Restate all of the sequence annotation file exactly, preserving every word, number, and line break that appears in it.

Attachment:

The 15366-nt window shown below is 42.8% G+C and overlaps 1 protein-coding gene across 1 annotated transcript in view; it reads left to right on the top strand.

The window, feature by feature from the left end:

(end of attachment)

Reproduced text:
The 15366-nt window shown below is 42.8% G+C and overlaps 1 protein-coding gene across 1 annotated transcript in view; it reads left to right on the top strand.

The window, feature by feature from the left end: